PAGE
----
09 November 2015

What Makes Bone Tomahawk So Unsettling?: Review

Written and directed by S. Craig Zahler
Full cast and crew at IMDb

This solid little Western–horror hybrid is practically science-fiction, turning the wild American west into alien terrain populated by inconceivable monsters. The plot is simple: two men and a woman are taken from a peaceful town by a mysterious native, and a quartet of white men take after him. As such, the movie resurrects hoary tropes of the savage Injun, though it clearly states that the Indians don’t even consider this particular tribe, which has no name because its members cannot speak, to be Indian. They’re something else, something unspeakable. 

So, don’t expect a movie that deals well, or at all really, with the problems of American history; it tries to riggle out of them. Expect instead satisfying storytelling, a movie that takes its time, allowing for digressions and jokes and slow tempos, all of which intensify the audience’s relationships to the characters, making the gruesome climax more affecting: you care about whether these men live or die. It helps too that they’re played by excellent actors: Kurt Russell, Richard Jenkins, Patrick Wilson and Matthew Fox, the latter of which is the weakest of the bunch, because his voice is too high-pitched for the masculine gravitas of the Wild West, which this movie reinforces through Russell’s gruff tone and magnificent facial hair.

But it’s not these men that stand out, really. The movie reminded me of the end of Valhalla Rising, re-creating the mystery and terror of being a colonizer facing the indigenous population, of the inherent violence of the situation. I don't mean that the settlers deserve our sympathy and the Native Americans don't, just that it’s exciting to witness the real fear the former lived with: the vulnerability of desert-black nights or horseless days, the way a modest wound could kill you, the sudden unexpected thwap of an arrow or ghostly arrival of a tomahawk-bearing enemy or a stranger in your camp. 

But it's not even such tension that stands out, either. What has stayed with me from Bone Tomahawk is the men/monsters writer-director(-novelist-musician) Zahler has created: chalky bodies, howling like T-Rexes, cutting humans in half (starting at the crotch) with the title implement and feasting on the flesh—igniting the imagination with its horrors of the wild continent. These cannibals are terrifying—all the more so because they live not in outer space but in the United States.

03 September 2015

Queen of Earth, A Hipster Movie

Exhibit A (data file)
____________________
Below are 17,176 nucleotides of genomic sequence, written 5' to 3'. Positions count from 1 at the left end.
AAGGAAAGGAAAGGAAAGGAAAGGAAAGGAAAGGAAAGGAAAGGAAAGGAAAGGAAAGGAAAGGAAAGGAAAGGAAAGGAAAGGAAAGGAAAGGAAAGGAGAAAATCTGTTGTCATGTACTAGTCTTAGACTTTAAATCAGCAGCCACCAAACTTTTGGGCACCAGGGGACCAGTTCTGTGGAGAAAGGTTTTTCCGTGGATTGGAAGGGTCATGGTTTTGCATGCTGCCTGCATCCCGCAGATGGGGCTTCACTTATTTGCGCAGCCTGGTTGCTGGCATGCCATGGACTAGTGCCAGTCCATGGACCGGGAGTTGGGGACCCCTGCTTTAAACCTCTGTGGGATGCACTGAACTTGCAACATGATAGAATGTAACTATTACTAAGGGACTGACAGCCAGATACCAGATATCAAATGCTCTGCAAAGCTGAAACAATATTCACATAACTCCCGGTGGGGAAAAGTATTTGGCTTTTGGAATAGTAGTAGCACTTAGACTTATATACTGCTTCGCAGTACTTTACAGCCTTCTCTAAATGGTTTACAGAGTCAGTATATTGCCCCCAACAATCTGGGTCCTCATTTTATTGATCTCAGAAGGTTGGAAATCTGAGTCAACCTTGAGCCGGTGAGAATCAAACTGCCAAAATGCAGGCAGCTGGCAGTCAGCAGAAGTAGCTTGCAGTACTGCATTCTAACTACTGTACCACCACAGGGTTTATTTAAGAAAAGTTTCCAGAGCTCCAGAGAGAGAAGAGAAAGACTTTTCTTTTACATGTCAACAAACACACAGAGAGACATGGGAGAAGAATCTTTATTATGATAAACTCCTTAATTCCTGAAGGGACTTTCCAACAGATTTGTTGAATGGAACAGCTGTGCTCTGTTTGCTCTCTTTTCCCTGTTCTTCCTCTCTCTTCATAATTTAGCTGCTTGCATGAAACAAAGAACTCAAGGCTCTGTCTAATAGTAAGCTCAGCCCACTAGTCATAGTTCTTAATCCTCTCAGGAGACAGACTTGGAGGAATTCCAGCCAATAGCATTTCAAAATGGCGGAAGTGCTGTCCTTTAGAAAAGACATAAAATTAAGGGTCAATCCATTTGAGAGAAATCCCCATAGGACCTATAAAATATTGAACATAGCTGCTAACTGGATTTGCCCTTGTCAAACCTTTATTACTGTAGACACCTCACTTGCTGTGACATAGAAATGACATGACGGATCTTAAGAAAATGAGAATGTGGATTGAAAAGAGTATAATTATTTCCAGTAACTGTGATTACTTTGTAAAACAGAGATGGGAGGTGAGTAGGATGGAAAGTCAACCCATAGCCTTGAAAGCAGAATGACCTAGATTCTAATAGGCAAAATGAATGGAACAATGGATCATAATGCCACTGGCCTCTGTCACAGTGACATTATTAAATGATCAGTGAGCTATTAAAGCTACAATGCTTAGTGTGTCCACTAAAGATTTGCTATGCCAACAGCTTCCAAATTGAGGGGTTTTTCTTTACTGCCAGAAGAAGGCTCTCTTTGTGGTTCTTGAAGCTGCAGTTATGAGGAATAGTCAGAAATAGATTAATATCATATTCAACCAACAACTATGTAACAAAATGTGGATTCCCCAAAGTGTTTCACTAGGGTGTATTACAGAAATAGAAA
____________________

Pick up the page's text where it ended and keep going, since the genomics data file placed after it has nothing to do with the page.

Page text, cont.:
Queen of Earth
Written and directed by Alex Ross Perry
Full credits at IMDb

The defining aesthetic of the hipster is the cooption of what’s come before, whether it’s their parents' suburban kitsch or fringed leather, Ray-bans, whatever. They have no culture of their own, which is why they can be vegans or barbecue fanatics, long-haired or short-, hip-hop or classic rock, a mashup of everything or anything. In that regard, and I don’t mean this with easy dismissal, Queen of Earth feels like intrinsically hipster cinema: it puts a modern spin on old tropes without quite changing them—that is, it looks a little different, but doesn’t say anything too different.

I couldn’t shake the feeling that I’d seen it before. I mean, a few influences conspicuously pervade Queen of Earth: Persona, with two women of contrasting hair hues spending time together at a remote lakeside home; and Repulsion, with a woman’s unraveling sanity and the blurring of the lines between reality and nightmare. But, no, I mean literally, too. Is the shot of the ceiling fan just too Twin Peaks? Is Keegan DeWitt’s truly creepy score just too Anton Webern? Is there something about the camerawork that too closely follows Martha Marcy May Marlene's? (Or am I thinking of Silent House?)

At a certain point, I gave up. Perry’s influences are all over his fourth feature, not obscured at all, but the movie doesn’t necessarily feel derivative—at least, not tiresomely. It’s exciting: the mood he sustains with music, and Sean Price Williams's camera movement and composition, is compelling, but mostly it’s the actors, by which I really just mean the lead, Elisabeth Moss. (Everyone else is fine, but they feel like planets revolving around her star.)